WWDO, conservation district finalize Medicine Bow Watershed Study
Medicine Bow – The Wyoming Water Development Office (WWDO) began conducting watershed studies across the state of Wyoming, and most recently, a draft of the Medicine Bow Watershed Study was out for public review.
Meetings were held in Medicine Bow with the Medicine Bow Conservation District and McFadden with the Rock Creek Water Users Association on Feb. 9 to outline the results of the study, which started in June 2014, and received final comments on the draft report.
“This watershed study is important to help us analyze and evaluate the water resources within our watershed,” said Joan McGraw, Medicine Bow Conservation District manager. “There is a lot that goes into completing a watershed study.”
Inside the studies
Peter Gill, WWDO river basin planning project manager, explained, “These watershed studies have two main components.”
First, the studies look to characterize the watershed.
“We want to get an idea of where the water is, where it is being used, where the wildlife and fish are and if there are geomorphic issues or other concerns,” he continued. “We have to describe the watershed so we can get an idea of where potential enhancement can occur or if there are areas that need rehabilitation.”
McGraw noted that information was gathered by a water and natural resource consultant.
“They gather information, including stream data, geology, geomorphology, rangeland health – both vegetation and soils data, and hydrology information; analyze existing infrastructures; and conduct interviews with landowners and land managers. They provide us with background conceptual data of our watershed and highlight areas of need, she said”
In the second part of the watershed studies, Gill says they strive to understand water supply needs within the watersheds by meeting with waters users and landowners.
“We meet with landowners who think they may have a water project on their property we can help fund, for example,” he explained.
McGraw added, “Through the study, we can identify projects to help us improve the watershed function by creating proper management plans. Management plans could include projects such as creating or improving water conveyance and infrastructure for irrigation, riparian health and stream channel stability or may include water development or water storage for livestock and wildlife.”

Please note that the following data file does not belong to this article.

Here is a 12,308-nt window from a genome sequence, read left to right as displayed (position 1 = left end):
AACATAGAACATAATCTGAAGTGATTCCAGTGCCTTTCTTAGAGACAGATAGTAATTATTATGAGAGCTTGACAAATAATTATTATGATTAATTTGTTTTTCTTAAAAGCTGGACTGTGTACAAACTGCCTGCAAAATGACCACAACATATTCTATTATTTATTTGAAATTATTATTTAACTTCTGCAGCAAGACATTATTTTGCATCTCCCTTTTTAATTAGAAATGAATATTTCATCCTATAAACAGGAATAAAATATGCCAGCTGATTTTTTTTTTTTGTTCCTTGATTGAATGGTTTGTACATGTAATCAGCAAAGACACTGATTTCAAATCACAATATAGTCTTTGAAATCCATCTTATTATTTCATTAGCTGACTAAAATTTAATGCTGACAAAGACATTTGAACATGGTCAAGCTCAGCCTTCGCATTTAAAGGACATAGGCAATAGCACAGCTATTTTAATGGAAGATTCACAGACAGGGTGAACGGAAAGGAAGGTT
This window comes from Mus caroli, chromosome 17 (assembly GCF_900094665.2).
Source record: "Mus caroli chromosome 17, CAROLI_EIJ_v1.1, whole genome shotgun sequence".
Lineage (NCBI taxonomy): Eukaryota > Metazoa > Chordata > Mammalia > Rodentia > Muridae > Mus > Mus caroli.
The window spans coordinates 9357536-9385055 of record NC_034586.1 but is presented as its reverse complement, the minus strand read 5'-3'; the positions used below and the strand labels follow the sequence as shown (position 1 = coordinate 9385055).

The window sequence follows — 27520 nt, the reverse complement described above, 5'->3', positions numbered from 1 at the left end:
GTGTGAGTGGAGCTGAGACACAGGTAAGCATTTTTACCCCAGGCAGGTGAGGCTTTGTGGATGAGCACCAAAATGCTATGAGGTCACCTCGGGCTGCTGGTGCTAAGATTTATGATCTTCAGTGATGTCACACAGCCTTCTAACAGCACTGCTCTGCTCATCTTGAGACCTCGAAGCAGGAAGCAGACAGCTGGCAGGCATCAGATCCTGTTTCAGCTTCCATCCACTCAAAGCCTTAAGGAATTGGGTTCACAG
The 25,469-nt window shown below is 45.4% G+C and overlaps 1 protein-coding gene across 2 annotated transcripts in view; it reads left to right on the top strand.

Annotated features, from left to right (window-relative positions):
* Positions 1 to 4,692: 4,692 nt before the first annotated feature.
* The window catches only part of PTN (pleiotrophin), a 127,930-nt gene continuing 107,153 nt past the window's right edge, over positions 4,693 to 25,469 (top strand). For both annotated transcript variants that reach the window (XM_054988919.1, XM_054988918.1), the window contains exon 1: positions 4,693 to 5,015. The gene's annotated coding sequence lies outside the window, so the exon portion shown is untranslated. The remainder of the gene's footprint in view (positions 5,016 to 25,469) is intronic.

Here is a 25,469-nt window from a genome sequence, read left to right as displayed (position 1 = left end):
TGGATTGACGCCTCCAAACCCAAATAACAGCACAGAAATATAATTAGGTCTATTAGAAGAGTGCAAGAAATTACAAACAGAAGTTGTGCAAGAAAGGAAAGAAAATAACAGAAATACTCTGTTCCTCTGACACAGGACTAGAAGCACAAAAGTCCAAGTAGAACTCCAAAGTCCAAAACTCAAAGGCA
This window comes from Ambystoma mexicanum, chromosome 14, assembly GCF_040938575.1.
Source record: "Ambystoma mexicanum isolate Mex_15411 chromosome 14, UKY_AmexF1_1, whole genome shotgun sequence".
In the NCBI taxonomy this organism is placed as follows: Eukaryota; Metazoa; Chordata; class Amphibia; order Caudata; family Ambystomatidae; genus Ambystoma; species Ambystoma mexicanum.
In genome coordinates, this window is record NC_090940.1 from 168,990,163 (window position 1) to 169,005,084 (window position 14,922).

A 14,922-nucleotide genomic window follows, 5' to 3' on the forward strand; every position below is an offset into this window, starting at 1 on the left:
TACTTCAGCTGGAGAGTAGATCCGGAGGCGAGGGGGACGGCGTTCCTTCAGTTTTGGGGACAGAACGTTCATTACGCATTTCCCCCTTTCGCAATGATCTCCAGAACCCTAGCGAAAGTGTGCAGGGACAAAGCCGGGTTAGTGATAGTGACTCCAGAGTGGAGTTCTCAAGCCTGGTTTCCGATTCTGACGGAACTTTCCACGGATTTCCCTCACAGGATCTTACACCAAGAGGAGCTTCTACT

McGraw also noted that the Medicine Bow Conservation District is the local sponsor for the study, commenting, “We will assist the landowners in implementing these projects, providing technical assistance and funding sources to help get the projects completed.”
Over 20 landowners and 50 projects have been identified that would be eligible for funding through WWDO at the completion of the watershed study.
“There are different types of projects, including irrigation systems, restoring diversions or developing new irrigation,” Gill said. “We also have livestock watering projects on our list.”
He continued, “A lot of these projects develop upland water sources. We pay to put in wells and stock tanks, as well as stock water reservoirs, through our small water projects funding.”
The Feb. 9 meetings marked the last opportunity for comments on the study draft, which was released in November.
“The Boards of both organizations met, and we’ve gone through these drafts,” Gill said. “After we get final comments, we will finalize the study.”
After the study is finalized, anyone within the watershed with a small water project becomes eligible to receive funding for the project through WWDO.
“Until a watershed study is completed, landowners cannot get funding for small water projects if they are on private land,” he added. “We conduct these watershed studies to help provide funding for private projects.”
Gill notes that all WWDO-funded projects occur through public sponsors, with the exception of small water projects, and the watershed studies serve to understand where projects can serve a public benefit.
“By funding private, individual projects on private lands – for example putting in a stock tank or reservoir, we might keep livestock out of riparian areas,” he said as an example. “Public benefits are realized through better riparian areas, healthier streams and improved wildlife habitat.”
Looking into the next steps, McGraw comments, “Now that our study is complete we will be working on implementing small water projects. Ultimately, we would like to do a Level II and Level III study and hopefully implement reach-scale stream projects.”
Saige Albert is managing editor of the Wyoming Livestock Roundup and can be reached at firstname.lastname@example.org.